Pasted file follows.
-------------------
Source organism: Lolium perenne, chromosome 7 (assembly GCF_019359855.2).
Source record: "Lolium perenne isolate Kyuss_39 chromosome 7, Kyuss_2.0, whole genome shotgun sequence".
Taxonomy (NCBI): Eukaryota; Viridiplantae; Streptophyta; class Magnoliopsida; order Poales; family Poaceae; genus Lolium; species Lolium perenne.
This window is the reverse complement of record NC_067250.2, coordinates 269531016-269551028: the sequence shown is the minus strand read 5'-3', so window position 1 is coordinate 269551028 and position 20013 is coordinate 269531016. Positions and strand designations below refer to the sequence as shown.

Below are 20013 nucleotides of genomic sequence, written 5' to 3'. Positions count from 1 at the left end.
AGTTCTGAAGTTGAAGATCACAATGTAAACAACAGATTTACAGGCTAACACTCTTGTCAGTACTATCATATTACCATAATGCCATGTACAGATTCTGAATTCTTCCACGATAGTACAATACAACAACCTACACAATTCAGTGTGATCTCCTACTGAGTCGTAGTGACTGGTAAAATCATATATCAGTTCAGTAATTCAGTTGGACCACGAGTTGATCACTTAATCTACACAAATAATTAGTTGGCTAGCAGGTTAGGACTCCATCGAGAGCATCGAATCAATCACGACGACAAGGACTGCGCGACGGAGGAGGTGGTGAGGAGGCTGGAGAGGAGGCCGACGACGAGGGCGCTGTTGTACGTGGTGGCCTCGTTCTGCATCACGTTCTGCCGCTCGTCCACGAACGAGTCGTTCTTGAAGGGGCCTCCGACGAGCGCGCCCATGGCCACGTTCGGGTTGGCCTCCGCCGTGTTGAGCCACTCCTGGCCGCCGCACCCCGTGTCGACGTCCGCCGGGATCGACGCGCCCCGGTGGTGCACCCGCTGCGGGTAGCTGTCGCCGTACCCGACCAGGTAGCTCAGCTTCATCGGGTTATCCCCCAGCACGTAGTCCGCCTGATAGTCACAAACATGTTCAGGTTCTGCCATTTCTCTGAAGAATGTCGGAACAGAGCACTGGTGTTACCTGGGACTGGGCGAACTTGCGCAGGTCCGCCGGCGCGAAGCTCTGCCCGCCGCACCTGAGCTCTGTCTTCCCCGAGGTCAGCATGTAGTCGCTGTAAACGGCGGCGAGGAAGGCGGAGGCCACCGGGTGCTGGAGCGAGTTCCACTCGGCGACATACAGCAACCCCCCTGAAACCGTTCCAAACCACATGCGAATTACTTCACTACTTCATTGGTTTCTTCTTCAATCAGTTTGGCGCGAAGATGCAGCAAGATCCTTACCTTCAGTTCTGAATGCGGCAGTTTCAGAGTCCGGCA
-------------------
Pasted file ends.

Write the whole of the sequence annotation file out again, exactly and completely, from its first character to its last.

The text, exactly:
Source organism: Lolium perenne, chromosome 7 (assembly GCF_019359855.2).
Source record: "Lolium perenne isolate Kyuss_39 chromosome 7, Kyuss_2.0, whole genome shotgun sequence".
Taxonomy (NCBI): Eukaryota; Viridiplantae; Streptophyta; class Magnoliopsida; order Poales; family Poaceae; genus Lolium; species Lolium perenne.
This window is the reverse complement of record NC_067250.2, coordinates 269531016-269551028: the sequence shown is the minus strand read 5'-3', so window position 1 is coordinate 269551028 and position 20013 is coordinate 269531016. Positions and strand designations below refer to the sequence as shown.

Below are 20013 nucleotides of genomic sequence, written 5' to 3'. Positions count from 1 at the left end.
AGTTCTGAAGTTGAAGATCACAATGTAAACAACAGATTTACAGGCTAACACTCTTGTCAGTACTATCATATTACCATAATGCCATGTACAGATTCTGAATTCTTCCACGATAGTACAATACAACAACCTACACAATTCAGTGTGATCTCCTACTGAGTCGTAGTGACTGGTAAAATCATATATCAGTTCAGTAATTCAGTTGGACCACGAGTTGATCACTTAATCTACACAAATAATTAGTTGGCTAGCAGGTTAGGACTCCATCGAGAGCATCGAATCAATCACGACGACAAGGACTGCGCGACGGAGGAGGTGGTGAGGAGGCTGGAGAGGAGGCCGACGACGAGGGCGCTGTTGTACGTGGTGGCCTCGTTCTGCATCACGTTCTGCCGCTCGTCCACGAACGAGTCGTTCTTGAAGGGGCCTCCGACGAGCGCGCCCATGGCCACGTTCGGGTTGGCCTCCGCCGTGTTGAGCCACTCCTGGCCGCCGCACCCCGTGTCGACGTCCGCCGGGATCGACGCGCCCCGGTGGTGCACCCGCTGCGGGTAGCTGTCGCCGTACCCGACCAGGTAGCTCAGCTTCATCGGGTTATCCCCCAGCACGTAGTCCGCCTGATAGTCACAAACATGTTCAGGTTCTGCCATTTCTCTGAAGAATGTCGGAACAGAGCACTGGTGTTACCTGGGACTGGGCGAACTTGCGCAGGTCCGCCGGCGCGAAGCTCTGCCCGCCGCACCTGAGCTCTGTCTTCCCCGAGGTCAGCATGTAGTCGCTGTAAACGGCGGCGAGGAAGGCGGAGGCCACCGGGTGCTGGAGCGAGTTCCACTCGGCGACATACAGCAACCCCCCTGAAACCGTTCCAAACCACATGCGAATTACTTCACTACTTCATTGGTTTCTTCTTCAATCAGTTTGGCGCGAAGATGCAGCAAGATCCTTACCTTCAGTTCTGAATGCGGCAGTTTCAGAGTCCGGCA